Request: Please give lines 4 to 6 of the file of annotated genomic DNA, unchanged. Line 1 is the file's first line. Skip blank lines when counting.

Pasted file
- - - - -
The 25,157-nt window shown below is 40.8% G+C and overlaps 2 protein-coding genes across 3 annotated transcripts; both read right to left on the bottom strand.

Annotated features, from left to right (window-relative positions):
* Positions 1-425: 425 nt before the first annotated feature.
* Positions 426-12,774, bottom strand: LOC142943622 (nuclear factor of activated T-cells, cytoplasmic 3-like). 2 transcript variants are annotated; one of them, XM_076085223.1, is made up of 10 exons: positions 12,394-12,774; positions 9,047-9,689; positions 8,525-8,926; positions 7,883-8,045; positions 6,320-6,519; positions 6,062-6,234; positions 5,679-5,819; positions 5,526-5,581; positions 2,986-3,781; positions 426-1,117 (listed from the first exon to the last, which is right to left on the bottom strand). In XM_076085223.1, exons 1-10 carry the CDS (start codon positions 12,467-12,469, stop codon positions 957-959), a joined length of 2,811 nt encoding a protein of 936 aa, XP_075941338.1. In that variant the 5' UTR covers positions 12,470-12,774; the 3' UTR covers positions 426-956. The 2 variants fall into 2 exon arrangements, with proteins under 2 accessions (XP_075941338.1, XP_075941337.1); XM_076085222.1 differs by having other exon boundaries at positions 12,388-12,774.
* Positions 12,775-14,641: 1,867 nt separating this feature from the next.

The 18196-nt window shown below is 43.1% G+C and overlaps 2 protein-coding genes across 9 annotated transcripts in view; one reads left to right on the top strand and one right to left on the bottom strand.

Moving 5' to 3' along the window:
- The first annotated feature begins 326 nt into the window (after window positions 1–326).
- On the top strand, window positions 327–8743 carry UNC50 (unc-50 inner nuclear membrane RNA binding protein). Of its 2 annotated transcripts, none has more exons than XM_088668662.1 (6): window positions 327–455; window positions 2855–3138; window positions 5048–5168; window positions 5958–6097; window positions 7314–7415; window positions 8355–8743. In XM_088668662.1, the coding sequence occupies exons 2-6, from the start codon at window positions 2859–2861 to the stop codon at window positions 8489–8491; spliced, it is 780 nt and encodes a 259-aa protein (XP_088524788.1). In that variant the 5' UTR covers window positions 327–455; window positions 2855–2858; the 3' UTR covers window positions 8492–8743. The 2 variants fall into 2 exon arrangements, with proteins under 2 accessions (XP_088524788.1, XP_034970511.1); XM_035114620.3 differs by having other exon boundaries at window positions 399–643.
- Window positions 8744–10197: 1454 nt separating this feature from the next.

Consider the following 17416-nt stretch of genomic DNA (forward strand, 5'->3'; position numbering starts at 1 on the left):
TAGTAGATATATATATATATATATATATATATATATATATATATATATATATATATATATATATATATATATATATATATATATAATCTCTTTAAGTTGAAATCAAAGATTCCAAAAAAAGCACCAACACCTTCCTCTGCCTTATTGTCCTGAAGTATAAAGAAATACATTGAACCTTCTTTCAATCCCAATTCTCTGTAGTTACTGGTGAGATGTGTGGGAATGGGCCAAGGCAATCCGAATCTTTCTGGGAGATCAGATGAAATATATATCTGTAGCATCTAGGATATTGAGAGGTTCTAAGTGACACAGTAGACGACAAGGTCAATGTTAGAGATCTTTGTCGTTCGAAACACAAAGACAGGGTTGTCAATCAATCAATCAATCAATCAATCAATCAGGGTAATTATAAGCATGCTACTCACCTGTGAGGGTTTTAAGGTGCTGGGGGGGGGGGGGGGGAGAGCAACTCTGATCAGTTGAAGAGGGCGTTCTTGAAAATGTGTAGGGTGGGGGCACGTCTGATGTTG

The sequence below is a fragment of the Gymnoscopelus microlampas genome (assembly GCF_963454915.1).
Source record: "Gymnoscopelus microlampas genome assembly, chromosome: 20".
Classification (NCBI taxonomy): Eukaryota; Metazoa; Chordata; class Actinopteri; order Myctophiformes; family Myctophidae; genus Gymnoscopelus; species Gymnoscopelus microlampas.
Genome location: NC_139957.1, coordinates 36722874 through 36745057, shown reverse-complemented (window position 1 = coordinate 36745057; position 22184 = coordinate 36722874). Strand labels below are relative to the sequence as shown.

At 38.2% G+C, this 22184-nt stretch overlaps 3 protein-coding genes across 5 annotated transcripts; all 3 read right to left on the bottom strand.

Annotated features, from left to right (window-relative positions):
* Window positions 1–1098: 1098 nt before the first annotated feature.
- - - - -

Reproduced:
* Positions 426-12,774, bottom strand: LOC142943622 (nuclear factor of activated T-cells, cytoplasmic 3-like). 2 transcript variants are annotated; one of them, XM_076085223.1, is made up of 10 exons: positions 12,394-12,774; positions 9,047-9,689; positions 8,525-8,926; positions 7,883-8,045; positions 6,320-6,519; positions 6,062-6,234; positions 5,679-5,819; positions 5,526-5,581; positions 2,986-3,781; positions 426-1,117 (listed from the first exon to the last, which is right to left on the bottom strand). In XM_076085223.1, exons 1-10 carry the CDS (start codon positions 12,467-12,469, stop codon positions 957-959), a joined length of 2,811 nt encoding a protein of 936 aa, XP_075941338.1. In that variant the 5' UTR covers positions 12,470-12,774; the 3' UTR covers positions 426-956. The 2 variants fall into 2 exon arrangements, with proteins under 2 accessions (XP_075941338.1, XP_075941337.1); XM_076085222.1 differs by having other exon boundaries at positions 12,388-12,774.
* Positions 12,775-14,641: 1,867 nt separating this feature from the next.

The 18196-nt window shown below is 43.1% G+C and overlaps 2 protein-coding genes across 9 annotated transcripts in view; one reads left to right on the top strand and one right to left on the bottom strand.